Anatomy of a Network
Figure 5-2 depicts the Internet's architecture from the ISP network to the home or enterprise network.
Figure 5-2 Anatomy of a Network
Some have referred to this architecture as the dumbbell or the Q-Tip because both ends are large while the center is very skinny. This is much like the Internet's architecture. The Internet service provider's (ISP's) network is OC-12/48, Gigabit Ethernet, or 10 Gigabit Ethernet on its backbone while the interconnections with the other ISPs are many times oversubscribed smaller DS-3,OC-3, or OC-12 connections. Because of the oversubscription and smaller bandwidth sizes, these connections, known as peering points, represent the middle skinny areas. As you look to the right in figure 5-2 you can see that the next area of interconnection is between the ISP and the enterprise or home. These connections, known as the last mile connections from the incumbent local exchange carrier (ILEC) or competitive local exchange carrier (CLEC), range from 56-kbps dialup to multiple T1 (1.544-Mbps) speed. After the last mile connection is terminated, there is once again more bandwidth on the Ethernet side of the premises enterprise or home network. These Ethernet speeds range from 10 to 100 to 1000 to soon 10,000-Mbps.
What does the connection speed data mean? It means that low bandwidth, oversubscription, and bandwidth congestion points exist where there are skinny points in the picture, at the peering points and in the last mile. Those are the areas where the congestion on the Internet exists. Most of the time, slower infrastructure is cost prohibitive. So, seeing the world as it is and taking a look at what's in place shows an Internet infrastructure with known areas of congestion and a web site/content store architecture that has ballooned in size. Many times this store is in just one location and many users are trying to access it from slower, last mile connections. What if you could alleviate the known congestion points without spending the resources to upgrade the bandwidth in the last mile or the peering points? What if you could also improve the end users' performance significantly at the same time? You can do both with a CDN.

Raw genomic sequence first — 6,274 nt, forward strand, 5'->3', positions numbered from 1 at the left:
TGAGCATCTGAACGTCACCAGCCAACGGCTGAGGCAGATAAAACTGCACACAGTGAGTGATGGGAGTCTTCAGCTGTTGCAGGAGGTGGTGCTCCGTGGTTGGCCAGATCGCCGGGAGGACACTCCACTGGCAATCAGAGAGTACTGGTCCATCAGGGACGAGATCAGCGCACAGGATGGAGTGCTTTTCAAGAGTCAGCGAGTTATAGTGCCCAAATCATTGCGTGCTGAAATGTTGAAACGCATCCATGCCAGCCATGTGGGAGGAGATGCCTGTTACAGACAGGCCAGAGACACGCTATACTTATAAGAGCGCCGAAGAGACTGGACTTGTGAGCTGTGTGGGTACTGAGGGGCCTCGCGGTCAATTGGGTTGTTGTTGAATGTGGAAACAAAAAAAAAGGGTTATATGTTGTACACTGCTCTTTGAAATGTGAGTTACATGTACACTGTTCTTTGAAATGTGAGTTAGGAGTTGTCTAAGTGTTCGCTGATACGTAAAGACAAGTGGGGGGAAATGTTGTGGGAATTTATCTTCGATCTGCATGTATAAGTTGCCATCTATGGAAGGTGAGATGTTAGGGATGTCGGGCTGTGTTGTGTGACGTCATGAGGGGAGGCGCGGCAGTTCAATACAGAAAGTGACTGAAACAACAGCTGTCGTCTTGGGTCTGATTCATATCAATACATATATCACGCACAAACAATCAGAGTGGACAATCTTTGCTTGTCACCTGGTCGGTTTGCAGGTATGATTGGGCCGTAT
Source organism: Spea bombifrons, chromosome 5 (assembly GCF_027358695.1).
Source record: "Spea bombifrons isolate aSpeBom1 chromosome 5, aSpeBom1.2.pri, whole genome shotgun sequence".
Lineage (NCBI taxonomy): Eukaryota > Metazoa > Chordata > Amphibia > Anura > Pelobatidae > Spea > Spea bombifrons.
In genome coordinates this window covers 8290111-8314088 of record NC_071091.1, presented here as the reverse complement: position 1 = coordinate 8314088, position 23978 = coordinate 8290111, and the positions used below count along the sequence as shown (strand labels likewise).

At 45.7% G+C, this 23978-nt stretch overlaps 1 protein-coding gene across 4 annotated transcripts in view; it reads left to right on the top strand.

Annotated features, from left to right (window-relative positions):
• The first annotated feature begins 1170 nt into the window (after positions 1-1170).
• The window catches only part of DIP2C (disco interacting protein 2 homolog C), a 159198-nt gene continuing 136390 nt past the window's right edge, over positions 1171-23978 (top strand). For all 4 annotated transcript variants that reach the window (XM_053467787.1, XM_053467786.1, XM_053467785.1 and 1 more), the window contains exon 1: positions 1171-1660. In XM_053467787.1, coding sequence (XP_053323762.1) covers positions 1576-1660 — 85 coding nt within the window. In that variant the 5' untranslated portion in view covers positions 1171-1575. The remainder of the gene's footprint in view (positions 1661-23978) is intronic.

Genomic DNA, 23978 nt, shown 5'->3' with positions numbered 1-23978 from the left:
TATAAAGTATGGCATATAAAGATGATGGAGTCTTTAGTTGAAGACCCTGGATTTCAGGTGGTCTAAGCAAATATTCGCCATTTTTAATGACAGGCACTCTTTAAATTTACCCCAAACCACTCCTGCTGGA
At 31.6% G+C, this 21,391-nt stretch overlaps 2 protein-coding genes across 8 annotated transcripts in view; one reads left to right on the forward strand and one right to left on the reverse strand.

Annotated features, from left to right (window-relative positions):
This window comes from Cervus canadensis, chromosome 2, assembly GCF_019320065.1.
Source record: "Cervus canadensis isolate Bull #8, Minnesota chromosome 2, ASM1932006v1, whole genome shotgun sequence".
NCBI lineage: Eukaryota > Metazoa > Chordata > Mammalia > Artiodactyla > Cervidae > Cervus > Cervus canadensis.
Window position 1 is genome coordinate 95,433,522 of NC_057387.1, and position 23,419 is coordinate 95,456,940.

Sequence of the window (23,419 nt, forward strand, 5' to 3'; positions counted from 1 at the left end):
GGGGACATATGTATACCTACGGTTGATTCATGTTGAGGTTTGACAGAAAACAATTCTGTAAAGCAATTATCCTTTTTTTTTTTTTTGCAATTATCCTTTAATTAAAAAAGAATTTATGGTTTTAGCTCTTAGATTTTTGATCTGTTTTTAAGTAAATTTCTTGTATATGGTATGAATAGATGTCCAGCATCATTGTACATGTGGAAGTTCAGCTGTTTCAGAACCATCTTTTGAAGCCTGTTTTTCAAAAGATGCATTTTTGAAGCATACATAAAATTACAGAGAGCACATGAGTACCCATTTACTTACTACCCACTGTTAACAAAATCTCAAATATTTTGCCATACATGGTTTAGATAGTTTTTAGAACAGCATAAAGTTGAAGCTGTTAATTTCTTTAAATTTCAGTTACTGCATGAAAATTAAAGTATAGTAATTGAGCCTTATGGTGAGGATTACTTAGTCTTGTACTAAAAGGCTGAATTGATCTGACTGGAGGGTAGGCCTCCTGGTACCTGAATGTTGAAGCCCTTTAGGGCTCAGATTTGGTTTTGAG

Cisco Content Delivery Networks are the Solution
The number one barrier for e-business applications is bandwidth bottlenecks. The solution is a CDN because it gets the content to the user faster. A CDN can solve both of the bandwidth congestion problems previously discussed by sitting on top of a Layer 2/Layer 3 infrastructure while locating content near the end user and routing user requests to the best source for content delivery to the end user. Large streaming media files, streaming audio, and images are some of the file types that are being pushed close to the end user so they don't have to go over the slower connections to retrieve the data. Instead, that data can be retrieved from a faster local connection. Figure 5-3 shows what happens to the network bottlenecks when a CDN is put in place. As you can see, those bottlenecks have disappeared so that everyone benefits from newly optimized Internet applications with higher performance at a lower cost.
Figure 5-3 Demonstrating the Pushing of Content to the Edge